Capote was a movie eclipsed, somewhat, by the presence of Brokeback Mountain and that was a horrible mistake. Brokeback was a blend of pretty scenery, over the top acting, and painfully direct exposition. Capote, in contrast, is a subtle, powerful story. The odd thing is the similarities of the plot line inherent in both. Both deal with finding the person that feels right for you in the middle of nowhere, of trying to find a life outside of that person but being trapped by them. Both deal with loss and rememberance. Capote just does it better.
I was afraid, at the on set, that it would spend too much time being superficial. Long shots of landscape. Parties show up out of nowhere. Each scene as much jars with the last as flows together. Here we see Truman Capote, a man with an effeminate lisp and a tendency to be the center of attention at parties. We see his need to be accepted. We meet his friend(s). We meet the officer in charge of the investigation. The movie is progressing along nicely, but seems to look a little too hard at the surface.
It soon begins to get its feet on the ground. This movie is an act of near irony. It is a movie based on a book (I think), which is about a book that tried to depict real events in a wholy new and interesting way. Itself tries to depict the creation of this new form of "not fiction" in the same way that the source material did. It becomes recursive, but much like the original, it loses some grasp of its original being. It exposes the way in which those extraordinary moments of life can often feel as though they are scripted; so much so that they only way to capture their realism requires a strict script. People have to work hard to act that real.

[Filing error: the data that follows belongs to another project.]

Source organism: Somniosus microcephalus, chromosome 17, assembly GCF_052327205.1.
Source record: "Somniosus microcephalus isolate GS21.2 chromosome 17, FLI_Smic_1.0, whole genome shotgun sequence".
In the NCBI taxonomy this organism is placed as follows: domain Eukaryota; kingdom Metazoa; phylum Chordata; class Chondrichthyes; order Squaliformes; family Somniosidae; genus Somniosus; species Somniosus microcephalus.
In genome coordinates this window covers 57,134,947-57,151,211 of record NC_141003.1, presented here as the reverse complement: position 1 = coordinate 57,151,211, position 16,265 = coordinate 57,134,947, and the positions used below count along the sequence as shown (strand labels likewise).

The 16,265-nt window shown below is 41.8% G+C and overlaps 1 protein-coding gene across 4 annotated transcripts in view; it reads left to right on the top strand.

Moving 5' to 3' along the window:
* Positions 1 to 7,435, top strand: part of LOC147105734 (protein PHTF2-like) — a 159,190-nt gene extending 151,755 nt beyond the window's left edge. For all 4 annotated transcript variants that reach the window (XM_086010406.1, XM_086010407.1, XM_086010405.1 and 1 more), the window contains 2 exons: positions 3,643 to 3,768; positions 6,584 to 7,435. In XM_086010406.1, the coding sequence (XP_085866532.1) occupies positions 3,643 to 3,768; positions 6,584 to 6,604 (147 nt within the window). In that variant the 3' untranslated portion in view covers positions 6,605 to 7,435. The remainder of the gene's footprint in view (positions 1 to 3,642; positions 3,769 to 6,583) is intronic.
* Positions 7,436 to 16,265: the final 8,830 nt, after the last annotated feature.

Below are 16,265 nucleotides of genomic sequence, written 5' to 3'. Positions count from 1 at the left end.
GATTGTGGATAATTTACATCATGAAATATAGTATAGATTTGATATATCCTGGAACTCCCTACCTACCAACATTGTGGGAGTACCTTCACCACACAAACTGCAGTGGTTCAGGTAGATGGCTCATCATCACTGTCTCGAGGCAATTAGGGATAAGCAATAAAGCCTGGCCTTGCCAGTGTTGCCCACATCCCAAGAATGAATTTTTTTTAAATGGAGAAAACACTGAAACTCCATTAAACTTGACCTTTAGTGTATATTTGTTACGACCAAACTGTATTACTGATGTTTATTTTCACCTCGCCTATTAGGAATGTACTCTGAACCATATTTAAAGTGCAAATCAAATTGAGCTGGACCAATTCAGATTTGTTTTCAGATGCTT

I think, if anything, a detraction of the movie was allowing the press material to focus too hard on the underlying homoeroticsm in Truman and Perry's relationship. I have no doubt there was the idea of attraction present, but it seems more than that. Truman found two things at once: 1) a person that had suffered in a similar way as himself and 2) a story that had to be finished.
At first, the story has to be finished by keeping the killers alive. Later, it needs them dead. Truman is as willing to kill them as they were to kill the farmer's family. He has just as many excuses as they did. He has just as many reasons. He does it "in cold blood" in much the same. I think Perry and Truman are meant to be reflections of one another, not men falling in love. I think this is where the press drives the point awry.
One problem I have with the movie itself is it puts just a little too much blame on the events surrounding the writing of In Cold Blood as far as Truman's slide into alcoholism and despair goes. My own studies have tended to point him out as being a person who slid down those paths long before this book came along. That is part of the magic of Truman Capote, in some ways he was a horrible person, but brilliant.
Beautifully shot. Wonderfully acted. I loved the score. All nin all, a good movie to get into.
My score: 80.
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